Big Savings on Big-Screen TVs
How to score a great deal on a jumbo TV during the fall shopping season
Like a lot of people this year, Chrissy Knapp and her family have been spending more time at home. So it was particularly annoying when their 10-year-old TV went on the fritz. Knapp, a tax compliance officer now working from her home outside New York City, started searching for a replacement. And like many people, she decided to go big this time around, shopping for a set measuring 55 inches or more. (A 55-inch screen used to be considered pretty big, and 65-inch sets were a rarity. But nowadays those sizes are mainstream.)
The toughest part, it turns out, was deciding how long to wait for a great deal. “I’ve literally been moving TVs in and out of my online shopping carts since the summer, wondering if it was the best time to buy,” Knapp says.
Don’t Be Afraid to Go Big
In the past few years, prices have been falling for all large sets, but the steepest declines have been on the very biggest. Add in this year’s holiday discounts, and 2020 looks like a good year to indulge in a jumbo television.
“We don’t expect enormous price changes on TVs over the holiday, but the biggest price cuts will be on more expensive larger-screen TVs 65 inches and over,” says Stephen Baker, vice president for industry analysis at the NPD Group. In contrast, he says, “we expect very little price movement with TVs 50 inches and under.”
Some of the biggest, most expensive sets will not only see a price drop but also will be bundled with a gift card, making the deals even more appealing.
The average price of a 55- or 65-inch set during the holidays will be 18 to 20 percent lower than last year, according to Paul Gagnon, senior research director at the market research firm Omdia. And the true giants, sized 75 to 86 inches, could be 35 percent cheaper than in 2019.
Some 65-inch sets are already selling for below $500, surprisingly low for a set that size. “And we expect to see more during the holiday season this year,” Gagnon says.
Check Online First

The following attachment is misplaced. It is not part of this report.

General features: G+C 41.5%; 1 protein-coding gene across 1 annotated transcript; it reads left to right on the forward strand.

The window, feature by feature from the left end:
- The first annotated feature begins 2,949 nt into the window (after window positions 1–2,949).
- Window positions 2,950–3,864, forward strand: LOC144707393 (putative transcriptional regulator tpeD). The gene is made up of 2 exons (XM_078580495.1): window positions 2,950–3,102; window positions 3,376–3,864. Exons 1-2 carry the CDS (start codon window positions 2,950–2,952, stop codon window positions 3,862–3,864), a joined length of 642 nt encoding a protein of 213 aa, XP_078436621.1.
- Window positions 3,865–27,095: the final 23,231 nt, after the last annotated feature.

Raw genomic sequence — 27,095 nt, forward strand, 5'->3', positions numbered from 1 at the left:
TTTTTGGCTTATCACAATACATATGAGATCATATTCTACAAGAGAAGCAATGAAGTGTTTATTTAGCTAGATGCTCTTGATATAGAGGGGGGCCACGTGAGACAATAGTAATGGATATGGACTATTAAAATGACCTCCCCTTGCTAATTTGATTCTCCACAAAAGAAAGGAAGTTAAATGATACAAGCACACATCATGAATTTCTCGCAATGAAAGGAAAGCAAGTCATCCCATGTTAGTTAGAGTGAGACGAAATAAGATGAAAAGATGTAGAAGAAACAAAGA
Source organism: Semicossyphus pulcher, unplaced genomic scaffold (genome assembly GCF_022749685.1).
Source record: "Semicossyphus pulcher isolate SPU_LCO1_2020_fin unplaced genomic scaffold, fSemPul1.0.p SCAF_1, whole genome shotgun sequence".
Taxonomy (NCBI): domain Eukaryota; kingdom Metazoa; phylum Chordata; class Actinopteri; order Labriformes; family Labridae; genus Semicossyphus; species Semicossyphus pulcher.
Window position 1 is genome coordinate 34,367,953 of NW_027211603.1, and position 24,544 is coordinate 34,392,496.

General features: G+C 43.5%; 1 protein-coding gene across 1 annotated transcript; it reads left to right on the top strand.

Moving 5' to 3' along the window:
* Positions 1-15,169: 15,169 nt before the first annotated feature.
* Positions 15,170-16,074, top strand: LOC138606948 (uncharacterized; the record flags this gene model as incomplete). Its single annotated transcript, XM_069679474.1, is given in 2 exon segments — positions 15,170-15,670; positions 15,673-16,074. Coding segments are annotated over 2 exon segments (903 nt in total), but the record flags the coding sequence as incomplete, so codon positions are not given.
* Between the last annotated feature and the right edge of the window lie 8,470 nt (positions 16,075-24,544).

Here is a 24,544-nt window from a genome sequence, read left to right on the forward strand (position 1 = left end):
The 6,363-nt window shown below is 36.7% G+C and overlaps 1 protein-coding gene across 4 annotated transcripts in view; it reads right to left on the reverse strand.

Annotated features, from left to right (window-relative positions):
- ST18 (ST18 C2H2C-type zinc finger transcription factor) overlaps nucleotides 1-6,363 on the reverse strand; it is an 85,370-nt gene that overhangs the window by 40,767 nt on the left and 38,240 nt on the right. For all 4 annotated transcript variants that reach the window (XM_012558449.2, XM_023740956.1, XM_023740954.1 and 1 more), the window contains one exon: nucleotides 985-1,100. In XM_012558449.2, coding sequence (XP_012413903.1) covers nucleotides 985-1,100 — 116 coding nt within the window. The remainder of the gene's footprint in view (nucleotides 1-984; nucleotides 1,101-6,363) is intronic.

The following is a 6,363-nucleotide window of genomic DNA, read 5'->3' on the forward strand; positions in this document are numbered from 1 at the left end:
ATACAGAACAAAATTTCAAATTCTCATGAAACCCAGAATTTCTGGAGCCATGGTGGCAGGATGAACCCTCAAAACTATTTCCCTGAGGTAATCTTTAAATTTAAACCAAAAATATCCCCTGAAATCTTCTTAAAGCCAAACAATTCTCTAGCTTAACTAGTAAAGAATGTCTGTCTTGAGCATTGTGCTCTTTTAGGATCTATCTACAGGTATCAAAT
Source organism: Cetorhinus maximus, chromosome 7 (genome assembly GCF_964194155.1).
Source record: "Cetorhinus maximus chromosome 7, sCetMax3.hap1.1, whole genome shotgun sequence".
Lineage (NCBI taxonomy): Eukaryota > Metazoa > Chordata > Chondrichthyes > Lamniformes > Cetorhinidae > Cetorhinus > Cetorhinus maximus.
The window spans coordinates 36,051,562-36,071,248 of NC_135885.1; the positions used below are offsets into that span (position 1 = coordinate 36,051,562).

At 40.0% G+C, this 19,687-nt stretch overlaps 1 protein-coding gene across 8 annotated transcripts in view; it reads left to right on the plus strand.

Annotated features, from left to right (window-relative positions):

Great deals on big, bright TVs are proven champs at pulling shoppers into stores each November. But in 2020, the COVID-19 pandemic may lead retailers to offer fewer in-store promotions that could attract crowds and risk spreading the illness. “Since the shift to online shopping has been so successful,” Gagnon says, “I expect many retailers to double down on that strategy and offer promotions throughout the whole month, essentially turning Cyber Monday into a Cyber November.”
More online shopping could mean more great deals on large TVs. Retailers are constantly changing prices on their websites to compete with one another, so you may find new deals popping up through the whole holiday shopping period. Whenever you buy, there’s a good chance you’ll be able to get free delivery or shipping to a nearby store for curbside pickup.
This year several major TV retailers—including Best Buy, Target, and Walmart—have already announced that they’ll be closed on Thanksgiving. If you do go shopping in stores, expect most to have COVID-19 safety protocols in place, possibly with mandatory mask requirements and limits on how many people they’ll let in at one time.
Stores may look for creative ways to limit crowds. Target has announced that it will spread out its sales instead of packing them into the Black Friday weekend. Other retailers are hinting they’ll do the same, says Michael Bonebright, an analyst at DealNews.com. “This is great news for shoppers,” he says, “as it looks like we’ll have fewer time-sensitive doorbusters and more opportunities to score great deals.”
Analysts we spoke with agree that shopping early is a good strategy in 2020. That’s because deals are kicking off sooner, and hot products could sell out or, if you order online, fail to arrive in time for the holidays.
“Shoppers who do all their purchasing before Black Friday are more likely to find items in stock, and they have the best chance of getting their purchases shipped in a timely fashion,” Bonebright says. “Plus, many retailers will extend their Black Friday deals throughout November, so you might not actually miss Black Friday deals if you shop early.”